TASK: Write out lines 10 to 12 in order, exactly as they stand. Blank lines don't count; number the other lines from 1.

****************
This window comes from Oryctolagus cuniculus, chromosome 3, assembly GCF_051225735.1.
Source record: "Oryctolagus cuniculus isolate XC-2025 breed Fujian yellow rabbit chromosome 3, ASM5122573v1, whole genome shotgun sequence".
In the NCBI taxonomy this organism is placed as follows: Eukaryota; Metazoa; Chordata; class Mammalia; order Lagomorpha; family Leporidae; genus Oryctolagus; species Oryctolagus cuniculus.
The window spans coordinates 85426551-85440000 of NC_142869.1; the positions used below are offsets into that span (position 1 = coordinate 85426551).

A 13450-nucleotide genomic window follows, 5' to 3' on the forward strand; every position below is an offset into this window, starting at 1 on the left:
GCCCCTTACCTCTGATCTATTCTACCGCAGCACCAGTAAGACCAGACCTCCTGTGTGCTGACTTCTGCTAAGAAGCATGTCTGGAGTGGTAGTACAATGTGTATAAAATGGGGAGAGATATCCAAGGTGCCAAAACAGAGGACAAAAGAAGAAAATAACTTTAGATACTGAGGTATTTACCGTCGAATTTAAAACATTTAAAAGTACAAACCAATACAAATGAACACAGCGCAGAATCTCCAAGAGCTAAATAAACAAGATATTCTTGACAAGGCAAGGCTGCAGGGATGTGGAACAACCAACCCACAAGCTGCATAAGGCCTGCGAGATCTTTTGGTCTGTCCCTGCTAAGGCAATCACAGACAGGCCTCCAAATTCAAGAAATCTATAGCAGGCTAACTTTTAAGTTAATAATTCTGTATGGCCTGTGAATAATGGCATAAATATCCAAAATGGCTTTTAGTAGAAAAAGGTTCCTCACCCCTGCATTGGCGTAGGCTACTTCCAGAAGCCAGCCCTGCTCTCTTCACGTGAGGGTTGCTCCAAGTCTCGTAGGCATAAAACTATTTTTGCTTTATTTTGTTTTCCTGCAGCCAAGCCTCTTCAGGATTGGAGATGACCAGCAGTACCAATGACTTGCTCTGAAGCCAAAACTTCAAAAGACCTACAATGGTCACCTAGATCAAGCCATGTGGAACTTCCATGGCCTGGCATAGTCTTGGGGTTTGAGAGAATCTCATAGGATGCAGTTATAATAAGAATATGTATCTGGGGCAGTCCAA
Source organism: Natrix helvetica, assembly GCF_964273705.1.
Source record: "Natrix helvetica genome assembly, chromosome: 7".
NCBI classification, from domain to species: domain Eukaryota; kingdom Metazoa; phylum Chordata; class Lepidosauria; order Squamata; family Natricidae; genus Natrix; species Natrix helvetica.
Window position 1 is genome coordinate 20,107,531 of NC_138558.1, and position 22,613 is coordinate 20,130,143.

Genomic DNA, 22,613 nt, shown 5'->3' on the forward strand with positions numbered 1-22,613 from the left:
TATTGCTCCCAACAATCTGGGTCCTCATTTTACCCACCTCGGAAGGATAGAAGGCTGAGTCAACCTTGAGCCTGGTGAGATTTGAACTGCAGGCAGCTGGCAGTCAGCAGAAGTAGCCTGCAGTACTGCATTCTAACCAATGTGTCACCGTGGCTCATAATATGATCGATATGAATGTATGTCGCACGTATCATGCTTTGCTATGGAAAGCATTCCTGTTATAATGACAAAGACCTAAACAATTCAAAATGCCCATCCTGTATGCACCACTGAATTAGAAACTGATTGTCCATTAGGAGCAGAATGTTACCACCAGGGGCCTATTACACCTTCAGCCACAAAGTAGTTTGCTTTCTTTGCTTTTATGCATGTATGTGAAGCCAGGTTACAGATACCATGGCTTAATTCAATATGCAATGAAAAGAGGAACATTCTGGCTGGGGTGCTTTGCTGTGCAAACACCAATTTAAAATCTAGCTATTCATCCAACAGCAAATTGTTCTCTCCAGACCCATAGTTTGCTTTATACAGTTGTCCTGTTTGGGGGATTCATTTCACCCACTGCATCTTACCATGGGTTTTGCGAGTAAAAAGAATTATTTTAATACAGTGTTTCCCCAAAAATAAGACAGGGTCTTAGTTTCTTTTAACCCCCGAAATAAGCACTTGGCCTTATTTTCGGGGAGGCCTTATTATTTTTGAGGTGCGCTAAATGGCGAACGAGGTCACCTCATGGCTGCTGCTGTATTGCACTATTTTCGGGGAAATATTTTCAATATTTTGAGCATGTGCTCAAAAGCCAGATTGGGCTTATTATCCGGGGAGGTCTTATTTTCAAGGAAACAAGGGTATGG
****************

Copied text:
Window position 1 is genome coordinate 20,107,531 of NC_138558.1, and position 22,613 is coordinate 20,130,143.

Genomic DNA, 22,613 nt, shown 5'->3' on the forward strand with positions numbered 1-22,613 from the left:
TATTGCTCCCAACAATCTGGGTCCTCATTTTACCCACCTCGGAAGGATAGAAGGCTGAGTCAACCTTGAGCCTGGTGAGATTTGAACTGCAGGCAGCTGGCAGTCAGCAGAAGTAGCCTGCAGTACTGCATTCTAACCAATGTGTCACCGTGGCTCATAATATGATCGATATGAATGTATGTCGCACGTATCATGCTTTGCTATGGAAAGCATTCCTGTTATAATGACAAAGACCTAAACAATTCAAAATGCCCATCCTGTATGCACCACTGAATTAGAAACTGATTGTCCATTAGGAGCAGAATGTTACCACCAGGGGCCTATTACACCTTCAGCCACAAAGTAGTTTGCTTTCTTTGCTTTTATGCATGTATGTGAAGCCAGGTTACAGATACCATGGCTTAATTCAATATGCAATGAAAAGAGGAACATTCTGGCTGGGGTGCTTTGCTGTGCAAACACCAATTTAAAATCTAGCTATTCATCCAACAGCAAATTGTTCTCTCCAGACCCATAGTTTGCTTTATACAGTTGTCCTGTTTGGGGGATTCATTTCACCCACTGCATCTTACCATGGGTTTTGCGAGTAAAAAGAATTATTTTAATACAGTGTTTCCCCAAAAATAAGACAGGGTCTTAGTTTCTTTTAACCCCCGAAATAAGCACTTGGCCTTATTTTCGGGGAGGCCTTATTATTTTTGAGGTGCGCTAAATGGCGAACGAGGTCACCTCATGGCTGCTGCTGTATTGCACTATTTTCGGGGAAATATTTTCAATATTTTGAGCATGTGCTCAAAAGCCAGATTGGGCTTATTATCCGGGGAGGTCTTATTTTCAAGGAAACAAGGGTATGG